Monday, August 16, 2010

Crazy Collaboration Idea

I've got an idea.

I think it's a pretty good one, but I need your help.

I need help from a lot of people. Especially students and like minded teachers. Even if you don't teach the same courses as I do you can give your input.

So here goes...

I want to get students and teachers together in the same room (mine) to have them help me plan the direction of my media arts program for the upcoming year. All of the CTS (career and technology studies) modules (opens PDF) are changing this fall in Alberta. This is an exciting time for me but also a scary time.

Traditionally teachers (including myself) try their best to offer the modules that best fit their expertise, comfort level, as well as available resources and technology. I'm very fortunate to have a great lab and access to 12 video cameras for this fall. Until now I've always seen these modules as start-stop, individual entities that don't have a lot of commonality other than a natural progression from level 1 modules to level 2 and level 3 (eg. Video production 1, 2 and 3).

I've been musing about changing how I assess students to a system where students must communicate their competency and mastery of skills described in the outcomes found in the modules. The problem with this is that there are so many overlapping skills between the modules that I would need to create a course where skills demonstrated in a project we are working on may come from several different modules.

So this is what I'm thinking about for my approach to my class this fall. This is the part where I need your help to jump in and give me advice. This is where I should be talking to great elementary teachers. They do this all the time:

1. I want to create projects that students are genuinely interested in and are excited to come to class to participate in each day.

2. I want projects that incorporate outcomes from as many as 5 CTS modules in each one.

3. I want learning that is way more hands on for my students. Tactile, get dirty and make mistakes kind of learning.

4. I want students to understand the outcomes and be able to show their learning through discussions with their peers and others, through blogging and sharing of projects online to develop a web presence, and not through any sort of traditional testing.

5. I want students to tell me how they think they should be evaluated/assessed in the course. They need the freedom to design projects that will best showcase their skills and learning.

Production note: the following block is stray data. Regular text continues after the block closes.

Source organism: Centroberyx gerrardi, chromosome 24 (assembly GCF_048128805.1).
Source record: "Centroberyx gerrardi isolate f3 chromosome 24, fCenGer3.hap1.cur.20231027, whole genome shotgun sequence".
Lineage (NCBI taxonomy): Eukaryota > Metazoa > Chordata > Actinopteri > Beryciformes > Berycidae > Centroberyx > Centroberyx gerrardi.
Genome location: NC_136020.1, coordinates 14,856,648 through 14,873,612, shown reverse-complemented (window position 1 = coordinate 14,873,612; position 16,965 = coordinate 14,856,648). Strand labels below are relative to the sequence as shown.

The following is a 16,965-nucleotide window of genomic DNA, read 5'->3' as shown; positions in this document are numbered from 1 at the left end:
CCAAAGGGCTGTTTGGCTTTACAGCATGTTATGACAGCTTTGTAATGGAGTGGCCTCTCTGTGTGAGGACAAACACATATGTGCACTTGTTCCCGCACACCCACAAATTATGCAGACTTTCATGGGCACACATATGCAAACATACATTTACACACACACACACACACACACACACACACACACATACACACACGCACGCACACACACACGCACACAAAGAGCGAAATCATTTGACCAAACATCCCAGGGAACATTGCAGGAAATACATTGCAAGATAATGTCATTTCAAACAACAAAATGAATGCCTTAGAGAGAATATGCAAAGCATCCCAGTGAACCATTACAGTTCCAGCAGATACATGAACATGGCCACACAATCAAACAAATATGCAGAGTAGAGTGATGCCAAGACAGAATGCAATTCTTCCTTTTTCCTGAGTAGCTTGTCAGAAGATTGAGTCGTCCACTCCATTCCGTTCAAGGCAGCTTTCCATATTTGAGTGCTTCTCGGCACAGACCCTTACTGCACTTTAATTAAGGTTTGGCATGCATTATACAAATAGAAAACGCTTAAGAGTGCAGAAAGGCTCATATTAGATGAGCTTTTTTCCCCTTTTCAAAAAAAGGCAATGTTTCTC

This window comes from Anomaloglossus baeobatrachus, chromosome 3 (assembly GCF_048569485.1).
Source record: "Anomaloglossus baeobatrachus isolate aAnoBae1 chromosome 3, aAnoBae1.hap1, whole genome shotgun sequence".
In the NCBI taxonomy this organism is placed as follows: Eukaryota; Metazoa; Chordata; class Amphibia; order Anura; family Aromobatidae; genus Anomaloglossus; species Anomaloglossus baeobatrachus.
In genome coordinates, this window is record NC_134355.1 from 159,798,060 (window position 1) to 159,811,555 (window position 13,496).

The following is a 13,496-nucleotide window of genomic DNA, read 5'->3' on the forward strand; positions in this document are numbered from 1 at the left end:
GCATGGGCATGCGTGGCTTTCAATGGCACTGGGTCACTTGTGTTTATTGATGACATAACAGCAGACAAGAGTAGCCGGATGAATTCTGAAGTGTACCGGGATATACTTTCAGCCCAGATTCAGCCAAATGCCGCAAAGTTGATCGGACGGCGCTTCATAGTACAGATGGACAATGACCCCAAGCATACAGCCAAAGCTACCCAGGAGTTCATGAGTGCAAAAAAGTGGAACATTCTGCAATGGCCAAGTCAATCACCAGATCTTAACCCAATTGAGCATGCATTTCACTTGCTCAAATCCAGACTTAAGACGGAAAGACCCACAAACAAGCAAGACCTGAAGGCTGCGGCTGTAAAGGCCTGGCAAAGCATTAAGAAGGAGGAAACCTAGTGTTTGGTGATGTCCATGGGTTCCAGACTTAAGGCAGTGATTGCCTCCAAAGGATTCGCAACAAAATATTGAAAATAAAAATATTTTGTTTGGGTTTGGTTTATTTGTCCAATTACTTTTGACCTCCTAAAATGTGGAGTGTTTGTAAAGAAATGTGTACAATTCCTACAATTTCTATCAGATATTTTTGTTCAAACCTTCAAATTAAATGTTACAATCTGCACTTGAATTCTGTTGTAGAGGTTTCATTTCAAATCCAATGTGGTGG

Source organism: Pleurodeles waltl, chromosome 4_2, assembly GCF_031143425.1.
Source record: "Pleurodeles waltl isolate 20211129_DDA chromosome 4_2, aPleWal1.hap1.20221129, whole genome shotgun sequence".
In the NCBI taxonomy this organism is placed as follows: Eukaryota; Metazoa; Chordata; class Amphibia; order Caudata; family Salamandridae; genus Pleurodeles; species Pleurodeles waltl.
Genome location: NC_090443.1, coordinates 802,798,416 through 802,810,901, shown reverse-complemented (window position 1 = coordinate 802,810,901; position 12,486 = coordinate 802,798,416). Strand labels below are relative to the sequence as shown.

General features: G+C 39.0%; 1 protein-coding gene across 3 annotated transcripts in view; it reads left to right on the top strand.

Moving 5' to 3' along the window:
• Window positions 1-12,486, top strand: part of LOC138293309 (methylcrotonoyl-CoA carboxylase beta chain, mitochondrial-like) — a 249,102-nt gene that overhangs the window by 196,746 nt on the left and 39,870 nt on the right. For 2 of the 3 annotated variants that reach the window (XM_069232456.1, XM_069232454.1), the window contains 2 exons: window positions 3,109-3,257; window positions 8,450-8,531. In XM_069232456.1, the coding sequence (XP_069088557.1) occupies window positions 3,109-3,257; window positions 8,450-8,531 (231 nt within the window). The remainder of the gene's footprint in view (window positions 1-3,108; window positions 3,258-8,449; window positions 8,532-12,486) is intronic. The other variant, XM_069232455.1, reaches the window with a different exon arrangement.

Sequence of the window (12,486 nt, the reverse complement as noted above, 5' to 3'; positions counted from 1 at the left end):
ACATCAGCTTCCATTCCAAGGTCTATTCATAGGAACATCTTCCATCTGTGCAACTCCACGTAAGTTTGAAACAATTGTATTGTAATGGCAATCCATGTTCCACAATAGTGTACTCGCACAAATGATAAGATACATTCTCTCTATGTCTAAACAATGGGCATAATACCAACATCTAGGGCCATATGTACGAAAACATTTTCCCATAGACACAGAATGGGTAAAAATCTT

That's not too much to ask is it?

My plan to move towards this is currently in the works. My first step is to start a dialogue (buzzword alert) with the students. I've created an event called "My MultiMedia- a Student's Voice on a Facebook page. I've contacted a core groups of 4 students who really enjoyed MM to spread the word about what we're going to do next Monday. I encouraged them to post the link to the event on their walls and text their friends who want a say. Here's how I described the day:

Always wanted to tell Mr. Nichol what kinds of things he should be doing in his Multimedia Class? Come prepared to share ideas, look at the outcomes of the program and think creatively about what media arts looks like at Cold Lake High School.

With all the CTS outcomes changing for multimedia this fall what better time to take a fresh perspective- yours!

How often do you REALLY get a say in how a class in High School runs? This is your chance!

In addition to this I promised really good snacks and a pizza lunch. Gotta feed them!

Where do we go from here? In preparation for the day I am meeting with a couple of the students to talk about what they think about how the day should run. I don't want to have them participate in 'teacher tactics' for group discussions that we often use in class if they don't think it's going to work. I want them to set the agenda with me to have ownership of the process.

What will the day look like? I don't know right now. I'm half expecting the day to crash and burn. This would be fine with me. The learning from that could be just as valuable. I'm tempted to leave the agenda open and start simply with a few key phrases:

"Describe your experiences as a student in multimedia class"

"What sucked about multimedia and what things were good?"

"Where do you think the class should/could go?"

"Now how do we get there?"

Comments and assistance in this process are greatly appreciated.


  1. Is there a way to run the Monday session a bit like edubloggercon? Poster paper around the room with your questions from above. Have students circulate and comment on each question. OR Better yet. A GoogeDoc with these questions in it. Students sit at computers and answer questions in GoogleDoc. This will provide a record of student ideas. We then project the GoogleDoc on wall and begin looking at all of the online feedback and discuss as a group.

    I volunteer to be the secretary. I will have my laptop with me and help to document as much as I can.

    I am really excited about this. Getting me thinking about my own classes and how I can up end the Apple Cart!!!

  2. This sounds fabulous - I'm not familiar with the Alberta modules, but would like to see them. Each year my media production students and I revisit what we want to learn informally, but I like the idea of a student created and structured group and focus.
    I think your questions are a great start and look forward to following your progress.
    Good Luck!

  3. I am so excited that you are doing this! I think you have great starting questions and you know that at some point they'll lead to an examination of the outcomes. I sooo wish I could be there! I'll be co-presenting with 4 other people that day so I'll have time to be on-line often throughout the day. If you have any questions/comments/progress you want to share please do- I want to stay in the loop!